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This question popped up in my feed on Quora a few days ago. Had an interesting time thinking about it. Started with a number of areas and then realised that some of them were just minor irritants. Was left with four areas where charities could do with disruption.

Before I go into those but before that a caveat or two.

Charities are only part of the overall system. Individuals, private sector, academia, governments, international organisations all have a role to play in development.  Charities cannot and should not be charged with the responsibility of fostering development everywhere. That role and responsibility should primarily lie with the government. This role could be discharged by

  • creating an enabling environment for ethical businesses,
  • promoting dissenting voices to be heard
  • oversight mechanisms for the actors
  • accountability to its people.

Even as I list out the areas where charities could do with disruption, I must hasten to add that there are charities who are doing all this; just that it is not common enough and hence the need for disruption of routine.

  1. Innovation: Charities need to develop innovative solutions to core development issues. They surely cannot be content with delivering services that manicure the hedges and leave the roots untouched. Services no doubt help the poor in the short run but leave little lasting impression.  In this they would need to work with community institutions, others of their ilk, research institutions,  private sector and possibly governments too.
  2. Demonstrating change: Charities must take it upon themselves to produce evidence that the strategies they are using are actually causing sustainable change in lives of people. This means employing robust theories of change and having strong monitoring & evaluation systems in place. Of course in humanitarian responses, one does not necessarily look for sustainable change but more for saving lives or alleviating misery in the short term. That is not the case with the longer term programmes and campaigns. Demonstrating change is one way to ensure accountability to donors and communities and also lobby for change based on evidence.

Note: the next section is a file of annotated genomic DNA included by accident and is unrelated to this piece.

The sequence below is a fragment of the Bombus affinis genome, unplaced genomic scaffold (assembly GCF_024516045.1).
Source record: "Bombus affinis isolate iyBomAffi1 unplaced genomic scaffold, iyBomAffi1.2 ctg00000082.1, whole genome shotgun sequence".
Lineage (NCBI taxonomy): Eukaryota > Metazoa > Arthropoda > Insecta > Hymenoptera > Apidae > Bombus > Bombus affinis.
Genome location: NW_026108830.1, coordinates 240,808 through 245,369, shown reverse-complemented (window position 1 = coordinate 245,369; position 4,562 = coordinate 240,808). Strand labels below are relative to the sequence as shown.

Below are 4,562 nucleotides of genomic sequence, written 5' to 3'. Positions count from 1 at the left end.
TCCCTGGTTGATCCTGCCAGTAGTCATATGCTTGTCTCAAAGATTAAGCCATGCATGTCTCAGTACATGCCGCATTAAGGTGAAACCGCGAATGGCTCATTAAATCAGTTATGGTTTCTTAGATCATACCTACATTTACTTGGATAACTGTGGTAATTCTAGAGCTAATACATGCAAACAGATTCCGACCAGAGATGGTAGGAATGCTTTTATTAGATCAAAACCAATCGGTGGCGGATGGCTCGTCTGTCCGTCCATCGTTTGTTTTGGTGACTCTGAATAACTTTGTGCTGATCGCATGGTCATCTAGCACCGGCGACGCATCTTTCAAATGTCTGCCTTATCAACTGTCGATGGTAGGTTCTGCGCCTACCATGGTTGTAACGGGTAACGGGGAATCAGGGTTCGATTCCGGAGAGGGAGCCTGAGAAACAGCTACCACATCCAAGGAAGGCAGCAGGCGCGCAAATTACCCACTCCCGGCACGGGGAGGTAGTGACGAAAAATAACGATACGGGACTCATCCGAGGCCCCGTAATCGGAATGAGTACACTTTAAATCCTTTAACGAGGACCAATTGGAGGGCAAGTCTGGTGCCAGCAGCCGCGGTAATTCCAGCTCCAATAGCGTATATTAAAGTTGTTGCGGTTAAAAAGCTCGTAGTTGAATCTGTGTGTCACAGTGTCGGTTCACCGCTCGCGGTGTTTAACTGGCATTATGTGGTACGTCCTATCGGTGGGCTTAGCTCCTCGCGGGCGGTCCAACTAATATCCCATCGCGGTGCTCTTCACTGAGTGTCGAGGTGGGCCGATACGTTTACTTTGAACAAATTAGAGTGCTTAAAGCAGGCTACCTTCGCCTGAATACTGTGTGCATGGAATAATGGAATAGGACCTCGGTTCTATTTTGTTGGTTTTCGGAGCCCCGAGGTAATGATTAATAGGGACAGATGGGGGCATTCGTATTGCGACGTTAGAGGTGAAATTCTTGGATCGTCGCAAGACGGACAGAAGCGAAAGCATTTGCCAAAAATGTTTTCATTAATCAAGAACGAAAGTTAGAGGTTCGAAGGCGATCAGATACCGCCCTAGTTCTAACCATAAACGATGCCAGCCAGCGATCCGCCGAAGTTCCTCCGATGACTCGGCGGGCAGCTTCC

3. Being flexible: Charities often operate in a very complex and fast changing world. However, in case of some of the bigger ones their very size, which gives them leverage on one hand, causes problems. Their structures, systems and processes are often such that make it difficult for them to change their strategies rapidly to adjust and go with the flow; for instance tied-down donor funds demand that charities stick to pre-planned interventions even when the context has changed. Being flexible, even if it means revamping systems to make them smarter, taking the effort to ‘educate’ donors, will actually help charities deliver better on their aims.
  4. Raising voice: As space for civil society rapidly shrinks, charities need to go an extra mile to place raising voice of the voiceless. This is an aspect of governance that charities must be engaged with. Forced to choose, charities must prioritize raising voice over delivering service. It is not only about Northern-Southern voice. Movement is needed on all fronts. Some battles can be won locally, some need a global war. In the long run, raising voice results in a more accountable and responsible governance system where services are better delivered by government. 

Keen to know what you think. Are there other areas?